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Parents Ask About Legal Issues for Daughter Working Outside U.S.

Dear Mr. Premack: Our daughter has just graduated from college and has taken a job overseas. She will be gone for at least two years. We were trying to help her set things up so both she and we can still access her brokerage account, but the broker told us that they are not willing to maintain an account for her while she lives outside the US. Is there a legal way to set up her account the way that we want? What about her taxes? Does she pay US taxes on her foreign income? – C.P.

When someone leaves the U.S. for work purposes, they are still a U.S. citizen and still a legal resident of the state in which they lived before relocating. Regardless, some financial institutions are nervous about allowing account access to someone outside the U.S. The Patriot Act does not expressly bar them from maintaining those accounts, but the banks and brokerages are wary.

One very useful solution is for your daughter to create a revocable grantor trust. She will be both the grantor of the trust (who owns it and controls its purpose) and the beneficiary of the trust. But she can name you as the trustee, so that all management issues while she is abroad can be legally handled by you. As trustee, the brokerage treats you as though you are the account holder and uses your local mailing address.

The revocable trust should allay any concerns the brokerage or bank has about the account. They are not concerned about and do not have any liability to the beneficiary; they deal only with the trustee. All the statements they mail can go to the trustee, so they are dealing with a local address. You as trustee can then carry out any instructions given to you by your daughter – making withdrawals, changing investments and distributing funds for her needs. The trust should be accompanied with a Will, durable power of attorney and medical directives for her.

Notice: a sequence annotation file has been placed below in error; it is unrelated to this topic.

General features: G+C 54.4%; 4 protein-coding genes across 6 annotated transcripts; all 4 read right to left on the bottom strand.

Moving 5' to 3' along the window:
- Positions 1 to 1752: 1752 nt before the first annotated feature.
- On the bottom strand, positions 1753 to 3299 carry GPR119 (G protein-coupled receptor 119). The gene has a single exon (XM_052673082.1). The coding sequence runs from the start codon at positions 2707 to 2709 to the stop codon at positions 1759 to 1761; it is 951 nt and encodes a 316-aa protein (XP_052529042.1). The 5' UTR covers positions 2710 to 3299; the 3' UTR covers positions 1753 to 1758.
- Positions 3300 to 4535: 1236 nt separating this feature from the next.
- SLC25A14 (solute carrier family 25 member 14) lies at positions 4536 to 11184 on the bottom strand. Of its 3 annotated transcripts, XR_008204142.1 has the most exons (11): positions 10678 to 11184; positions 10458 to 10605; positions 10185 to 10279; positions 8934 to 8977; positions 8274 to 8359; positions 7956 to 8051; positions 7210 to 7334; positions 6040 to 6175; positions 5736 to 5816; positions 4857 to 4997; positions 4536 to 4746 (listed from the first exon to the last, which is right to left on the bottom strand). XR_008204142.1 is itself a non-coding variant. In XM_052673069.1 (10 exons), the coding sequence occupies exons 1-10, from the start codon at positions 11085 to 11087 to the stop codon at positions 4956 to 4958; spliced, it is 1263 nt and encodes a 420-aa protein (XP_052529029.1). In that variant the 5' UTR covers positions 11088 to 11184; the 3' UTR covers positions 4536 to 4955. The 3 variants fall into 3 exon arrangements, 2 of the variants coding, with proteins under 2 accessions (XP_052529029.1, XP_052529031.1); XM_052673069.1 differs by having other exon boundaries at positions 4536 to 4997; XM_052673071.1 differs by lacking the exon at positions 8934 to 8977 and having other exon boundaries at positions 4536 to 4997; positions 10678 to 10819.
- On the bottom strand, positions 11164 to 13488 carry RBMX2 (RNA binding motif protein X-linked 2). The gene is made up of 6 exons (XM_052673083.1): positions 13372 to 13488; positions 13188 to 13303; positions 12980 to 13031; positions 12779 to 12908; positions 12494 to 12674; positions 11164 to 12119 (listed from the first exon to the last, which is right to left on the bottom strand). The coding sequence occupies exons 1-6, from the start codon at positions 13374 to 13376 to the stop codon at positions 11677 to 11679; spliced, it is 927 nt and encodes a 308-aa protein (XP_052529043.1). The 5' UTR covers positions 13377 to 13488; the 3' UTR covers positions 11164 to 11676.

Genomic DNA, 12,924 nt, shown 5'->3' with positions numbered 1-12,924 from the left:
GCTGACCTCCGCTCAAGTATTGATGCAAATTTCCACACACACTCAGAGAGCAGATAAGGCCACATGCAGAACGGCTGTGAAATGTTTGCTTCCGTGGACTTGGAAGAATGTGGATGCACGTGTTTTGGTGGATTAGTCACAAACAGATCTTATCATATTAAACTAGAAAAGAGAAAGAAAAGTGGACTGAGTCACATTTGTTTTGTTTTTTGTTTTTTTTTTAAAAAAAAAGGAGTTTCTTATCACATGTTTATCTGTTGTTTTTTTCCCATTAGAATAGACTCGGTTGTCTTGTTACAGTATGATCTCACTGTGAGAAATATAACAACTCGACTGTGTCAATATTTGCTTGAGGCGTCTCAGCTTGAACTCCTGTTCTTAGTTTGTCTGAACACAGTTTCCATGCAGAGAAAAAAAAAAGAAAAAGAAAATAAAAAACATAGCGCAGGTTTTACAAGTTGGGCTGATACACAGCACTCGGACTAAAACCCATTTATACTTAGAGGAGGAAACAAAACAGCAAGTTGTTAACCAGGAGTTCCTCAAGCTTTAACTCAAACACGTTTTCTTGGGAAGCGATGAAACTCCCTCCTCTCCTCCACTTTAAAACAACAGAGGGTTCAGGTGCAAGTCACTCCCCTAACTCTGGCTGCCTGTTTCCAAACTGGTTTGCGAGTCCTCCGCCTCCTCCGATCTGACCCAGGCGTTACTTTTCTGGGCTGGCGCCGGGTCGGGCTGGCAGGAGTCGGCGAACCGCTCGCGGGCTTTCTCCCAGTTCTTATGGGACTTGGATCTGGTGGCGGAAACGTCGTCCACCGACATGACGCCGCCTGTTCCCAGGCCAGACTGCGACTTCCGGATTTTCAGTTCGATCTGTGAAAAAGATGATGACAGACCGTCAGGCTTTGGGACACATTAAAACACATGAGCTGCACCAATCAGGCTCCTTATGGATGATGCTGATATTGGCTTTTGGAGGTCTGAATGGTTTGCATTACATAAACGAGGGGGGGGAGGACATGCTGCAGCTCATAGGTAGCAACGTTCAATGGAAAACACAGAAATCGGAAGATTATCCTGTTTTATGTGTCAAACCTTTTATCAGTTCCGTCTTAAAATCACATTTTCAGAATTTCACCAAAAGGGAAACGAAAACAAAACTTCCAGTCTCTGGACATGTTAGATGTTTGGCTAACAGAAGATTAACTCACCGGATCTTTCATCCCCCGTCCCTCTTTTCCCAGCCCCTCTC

She will likely open one or more bank accounts in the foreign country where she got the job. The tax laws of every country are different, but it is very likely that she will pay some form of income tax or other tax on her foreign paycheck.

Does she have to pay taxes to the U.S. on her foreign paycheck? The U.S. Internal Revenue Code grants a “foreign earned income exclusion” to qualifying U.S. citizens working overseas. To qualify, the foreign country must become your daughter’s bona fide residence – meaning she must physically reside there for 330 days of that tax year. The days do not have to be consecutive, just cumulative. If she returns to the US for vacations, the total days in the US cannot exceed 35 days in a 12-month period.

Once she qualifies for the exclusion, she does not have to pay US income tax on the first $95,100 of her foreign earnings. She should still file a US income tax return, even if she has very little income. Why? First, the IRS will be getting 1099’s on her US brokerage and bank accounts. Even if they earn very little, it is best to have a matching 1040 on file. Second, filing a return triggers a statute of limitations for the IRS after which they cannot inquire into those past tax year transactions.

If she is lucky enough to have a well-paying foreign job, she will hopefully also save some of her earnings. She can send money back to the US to invest here, but if she holds any foreign account with a balance that ever exceeds $10,000 she must file a report with the US Treasury Department. It is “Form TD F 90-22.1, Report of Foreign Bank Account.” The form can be obtained from the IRS, but it is not filed in April with her 1040; rather, it is due before June 30 each year, and is filed directly with the Treasury Department.

Paul Premack is a Certified Elder Law Attorney practicing estate planning and probate law in San Antonio.

Original Publication: San Antonio Express News, January 16, 2012


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